was advertised on the inside back cover of FM #191 (above).
I was commissioned to paint the Star Wars cantina poster when I was art director and principal artist of
Factor's Etc., Inc. back in January of 1978. This was the very first STAR WARS FAN CLUB POSTER and it
was commissioned and approved by George Lucas himself. Factors was in the enviable position of having
purchased the STAR WARS T-Shirt, poster and many other merchandising distribution rights before the
film's original release in 1977 - of course, nobody had ANY idea the impact the film would have and how it
would set the trend for merchandising in the future.
At the time I created this poster I was doing advertising art, painting covers for FM, HEAVY METAL,
and other magazines and paperbacks, in addition to creating Factor's T-Shirt line.
The film had been out for eight months when I did the painting, and I was provided with 35mm
color slides for reference. The assignment was simple: put all of the aliens that were in the cantina sequence
into one grand scene. The first sketches I did actually contained more creatures but I was told to
remove some of them because George Lucas, limited by time and money, was dissatisfied with the look of
several aliens that appeared in the original film's cantina sequence. You can see my color comp in
one of the photos above, leaning against the easel below the painting.
Once Lucas approved my rough color comp, I began painting. The deadline was tight - just one week -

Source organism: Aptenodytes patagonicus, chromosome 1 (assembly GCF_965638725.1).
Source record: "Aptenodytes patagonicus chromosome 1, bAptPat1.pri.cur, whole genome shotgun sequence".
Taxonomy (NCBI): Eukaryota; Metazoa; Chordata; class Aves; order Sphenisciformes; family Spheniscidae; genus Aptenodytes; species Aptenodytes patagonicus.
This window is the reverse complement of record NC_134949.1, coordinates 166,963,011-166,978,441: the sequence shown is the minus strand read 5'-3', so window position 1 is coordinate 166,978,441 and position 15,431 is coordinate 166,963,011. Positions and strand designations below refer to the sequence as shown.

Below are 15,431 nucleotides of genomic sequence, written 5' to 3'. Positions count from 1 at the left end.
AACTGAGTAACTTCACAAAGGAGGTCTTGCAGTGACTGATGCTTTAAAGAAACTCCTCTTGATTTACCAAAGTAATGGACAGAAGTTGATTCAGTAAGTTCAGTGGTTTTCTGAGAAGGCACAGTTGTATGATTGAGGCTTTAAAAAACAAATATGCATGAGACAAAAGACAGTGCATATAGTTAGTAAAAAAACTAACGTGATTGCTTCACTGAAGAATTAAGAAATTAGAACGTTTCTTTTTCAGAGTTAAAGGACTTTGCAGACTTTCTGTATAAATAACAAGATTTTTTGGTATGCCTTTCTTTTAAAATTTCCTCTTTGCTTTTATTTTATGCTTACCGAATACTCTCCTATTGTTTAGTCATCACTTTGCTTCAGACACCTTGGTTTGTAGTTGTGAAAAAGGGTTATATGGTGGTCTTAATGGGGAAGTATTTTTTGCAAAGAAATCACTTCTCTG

but I opted to do the painting in oils. Not smart. Even though I used heat lamps to speed drying time,
I wound up finishing the painting in acrylic. Live and learn. I also need to acknowledge
artist-extraordinaire Jon Townley, who helped me complete the painting – I couldn't have done it without him
(I even had Jon sign the original painting when it was returned to me).
The original was 2 1/2' x 3 1/2' and painted on gessoed Masonite.
When the painting was completed, I crated it up - a flat plywood crate around 4 inches thick -
and flew to Los Angeles to get it approved. It was the dead of winter, and I had to change planes in Chicago.
While standing inside the airport observation deck watching bag handlers remove luggage and the
crated painting from the plane, I looked on in horror as the crate slipped off the baggage trailer onto the
icy tarmac. Nobody noticed but me! Zooming tow tractors and trucks came within inches of
smashing the crate. I frantically notified security. The crated painting was finally rescued
by a mechanic on a cigarette break.
Below are detailed views of the Cantina painting.
In Hollywood, I delivered the painting to a white, nondescript office trailer on the Universal Studios back lot.
A kewl logo on the trailer's side said "Black Falcon Ltd." (this is what Lucas was calling his company then).
I waited inside the 'living room' area of the trailer while a secretary took my painting to a room in the back
for Lucas's approval. The secretary emerged with the painting in less than one minute. "It's approved," she said.
And I never even got to meet George.
Phil Kim, the new publisher of the resurrected Famous Monsters of Filmland, is producing a retro issue of FM #192.
Finally, after 30 years, I'll get that cantina cover (below) published!
When Famous Monsters began their current run with Phil Kim, I was asked to do the cover of #252.
Click here for info.
For the Metaluna Mutant painting I used airbrushed Pelikan inks and acrylics for the background.
The Mutant was painted in oils on canvas paper, then cut out and pasted onto the background.
In retrospect, I should have made Mutey more turquoise and less green.
Cross your fingers, 'cause I've heard that Mutie might turn up on an FM retro cover!
FINALLY! My Mutie painting was FINALLY used for the cover of Famous Monsters of Filmland #277 – it only took 40 years!
Click HERE to see photos from my visit to the Ackermansion!